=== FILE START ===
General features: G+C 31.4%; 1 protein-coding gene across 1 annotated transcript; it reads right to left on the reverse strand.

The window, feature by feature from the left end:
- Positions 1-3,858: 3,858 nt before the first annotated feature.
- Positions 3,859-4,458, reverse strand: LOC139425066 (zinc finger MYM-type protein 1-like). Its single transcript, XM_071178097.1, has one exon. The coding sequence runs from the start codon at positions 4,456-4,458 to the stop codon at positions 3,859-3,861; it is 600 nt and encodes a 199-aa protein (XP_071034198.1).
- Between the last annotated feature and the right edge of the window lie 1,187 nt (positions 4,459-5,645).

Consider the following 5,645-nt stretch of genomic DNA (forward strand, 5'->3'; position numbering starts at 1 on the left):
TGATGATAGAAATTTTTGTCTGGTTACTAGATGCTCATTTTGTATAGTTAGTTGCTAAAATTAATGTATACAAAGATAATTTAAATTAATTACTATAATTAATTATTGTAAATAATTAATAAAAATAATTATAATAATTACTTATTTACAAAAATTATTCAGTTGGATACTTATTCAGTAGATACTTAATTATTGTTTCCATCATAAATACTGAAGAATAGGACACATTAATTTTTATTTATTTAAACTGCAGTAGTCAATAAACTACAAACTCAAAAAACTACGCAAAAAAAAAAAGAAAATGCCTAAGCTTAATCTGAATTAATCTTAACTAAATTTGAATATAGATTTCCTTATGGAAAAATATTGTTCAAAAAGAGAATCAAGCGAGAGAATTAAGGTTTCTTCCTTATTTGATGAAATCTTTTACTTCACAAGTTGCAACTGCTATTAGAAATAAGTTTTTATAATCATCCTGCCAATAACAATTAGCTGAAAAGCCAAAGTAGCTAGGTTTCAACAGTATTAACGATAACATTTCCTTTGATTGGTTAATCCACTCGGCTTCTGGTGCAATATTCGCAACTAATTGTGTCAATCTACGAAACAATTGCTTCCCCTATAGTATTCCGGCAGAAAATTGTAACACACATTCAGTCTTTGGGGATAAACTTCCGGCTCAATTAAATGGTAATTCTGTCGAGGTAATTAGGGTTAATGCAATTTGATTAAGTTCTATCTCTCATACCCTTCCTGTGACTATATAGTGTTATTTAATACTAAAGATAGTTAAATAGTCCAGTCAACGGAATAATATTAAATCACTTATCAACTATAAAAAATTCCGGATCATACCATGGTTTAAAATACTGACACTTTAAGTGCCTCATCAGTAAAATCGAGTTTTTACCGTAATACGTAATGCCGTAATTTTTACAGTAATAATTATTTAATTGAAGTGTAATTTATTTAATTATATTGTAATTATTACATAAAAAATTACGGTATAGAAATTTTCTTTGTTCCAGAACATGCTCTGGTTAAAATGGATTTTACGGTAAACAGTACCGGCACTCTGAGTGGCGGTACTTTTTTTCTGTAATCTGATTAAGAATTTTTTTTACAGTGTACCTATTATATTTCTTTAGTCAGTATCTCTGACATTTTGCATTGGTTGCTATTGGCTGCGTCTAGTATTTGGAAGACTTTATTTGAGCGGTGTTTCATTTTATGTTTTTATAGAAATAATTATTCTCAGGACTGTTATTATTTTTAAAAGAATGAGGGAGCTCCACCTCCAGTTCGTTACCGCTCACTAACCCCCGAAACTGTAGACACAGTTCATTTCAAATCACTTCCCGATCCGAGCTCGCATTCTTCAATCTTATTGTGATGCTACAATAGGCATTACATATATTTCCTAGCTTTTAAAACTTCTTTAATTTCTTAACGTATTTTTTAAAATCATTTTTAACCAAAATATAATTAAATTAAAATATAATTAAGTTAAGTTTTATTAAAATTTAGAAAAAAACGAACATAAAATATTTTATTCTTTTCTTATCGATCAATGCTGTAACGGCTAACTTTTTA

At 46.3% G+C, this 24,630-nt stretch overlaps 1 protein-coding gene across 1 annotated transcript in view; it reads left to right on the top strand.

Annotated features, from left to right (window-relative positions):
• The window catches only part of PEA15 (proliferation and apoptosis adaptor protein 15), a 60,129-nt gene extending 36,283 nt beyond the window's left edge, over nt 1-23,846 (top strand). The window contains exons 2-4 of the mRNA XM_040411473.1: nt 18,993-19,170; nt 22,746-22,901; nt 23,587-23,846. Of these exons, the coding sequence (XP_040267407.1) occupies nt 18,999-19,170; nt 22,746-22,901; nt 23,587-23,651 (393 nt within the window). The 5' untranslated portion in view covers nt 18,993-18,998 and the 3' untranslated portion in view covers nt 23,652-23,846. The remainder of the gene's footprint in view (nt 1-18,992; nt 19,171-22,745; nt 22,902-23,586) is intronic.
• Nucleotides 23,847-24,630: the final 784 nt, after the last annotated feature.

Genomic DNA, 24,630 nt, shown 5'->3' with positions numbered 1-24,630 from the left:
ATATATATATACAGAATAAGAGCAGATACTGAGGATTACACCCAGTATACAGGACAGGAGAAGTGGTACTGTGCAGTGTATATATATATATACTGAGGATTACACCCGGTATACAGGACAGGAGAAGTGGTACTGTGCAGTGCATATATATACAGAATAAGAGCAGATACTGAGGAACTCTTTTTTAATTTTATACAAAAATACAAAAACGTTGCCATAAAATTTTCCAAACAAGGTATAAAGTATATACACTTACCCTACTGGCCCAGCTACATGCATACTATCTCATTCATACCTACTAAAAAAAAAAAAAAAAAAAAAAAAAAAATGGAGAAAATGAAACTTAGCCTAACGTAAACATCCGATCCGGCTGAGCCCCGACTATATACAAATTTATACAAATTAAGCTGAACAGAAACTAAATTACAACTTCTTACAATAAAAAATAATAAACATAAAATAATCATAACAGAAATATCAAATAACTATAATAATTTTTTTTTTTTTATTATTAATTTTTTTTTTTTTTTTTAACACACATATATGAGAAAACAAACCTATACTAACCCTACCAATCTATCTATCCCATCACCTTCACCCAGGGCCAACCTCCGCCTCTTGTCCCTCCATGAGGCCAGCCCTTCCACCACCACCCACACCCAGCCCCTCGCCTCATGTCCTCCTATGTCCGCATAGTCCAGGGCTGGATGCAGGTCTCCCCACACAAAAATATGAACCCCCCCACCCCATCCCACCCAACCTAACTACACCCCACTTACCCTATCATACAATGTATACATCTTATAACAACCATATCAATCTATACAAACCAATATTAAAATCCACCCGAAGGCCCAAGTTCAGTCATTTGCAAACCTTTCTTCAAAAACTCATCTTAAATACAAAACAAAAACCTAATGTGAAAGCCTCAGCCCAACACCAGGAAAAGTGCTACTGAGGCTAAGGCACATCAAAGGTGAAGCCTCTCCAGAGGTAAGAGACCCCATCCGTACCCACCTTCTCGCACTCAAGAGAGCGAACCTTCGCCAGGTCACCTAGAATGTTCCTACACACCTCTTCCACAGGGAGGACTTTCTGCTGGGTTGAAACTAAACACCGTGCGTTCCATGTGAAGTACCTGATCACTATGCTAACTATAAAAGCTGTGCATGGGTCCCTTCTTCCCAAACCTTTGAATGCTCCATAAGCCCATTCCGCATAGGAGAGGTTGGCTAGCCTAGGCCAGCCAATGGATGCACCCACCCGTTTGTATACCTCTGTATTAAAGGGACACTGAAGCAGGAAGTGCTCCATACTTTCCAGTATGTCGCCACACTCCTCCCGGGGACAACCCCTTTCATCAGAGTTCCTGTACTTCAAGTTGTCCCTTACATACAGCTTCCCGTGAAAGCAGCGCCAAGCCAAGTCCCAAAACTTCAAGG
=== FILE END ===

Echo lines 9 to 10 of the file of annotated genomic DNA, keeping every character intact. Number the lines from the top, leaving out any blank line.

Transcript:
Annotated features, from left to right (window-relative positions):
• The window catches only part of PEA15 (proliferation and apoptosis adaptor protein 15), a 60,129-nt gene extending 36,283 nt beyond the window's left edge, over nt 1-23,846 (top strand). The window contains exons 2-4 of the mRNA XM_040411473.1: nt 18,993-19,170; nt 22,746-22,901; nt 23,587-23,846. Of these exons, the coding sequence (XP_040267407.1) occupies nt 18,999-19,170; nt 22,746-22,901; nt 23,587-23,651 (393 nt within the window). The 5' untranslated portion in view covers nt 18,993-18,998 and the 3' untranslated portion in view covers nt 23,652-23,846. The remainder of the gene's footprint in view (nt 1-18,992; nt 19,171-22,745; nt 22,902-23,586) is intronic.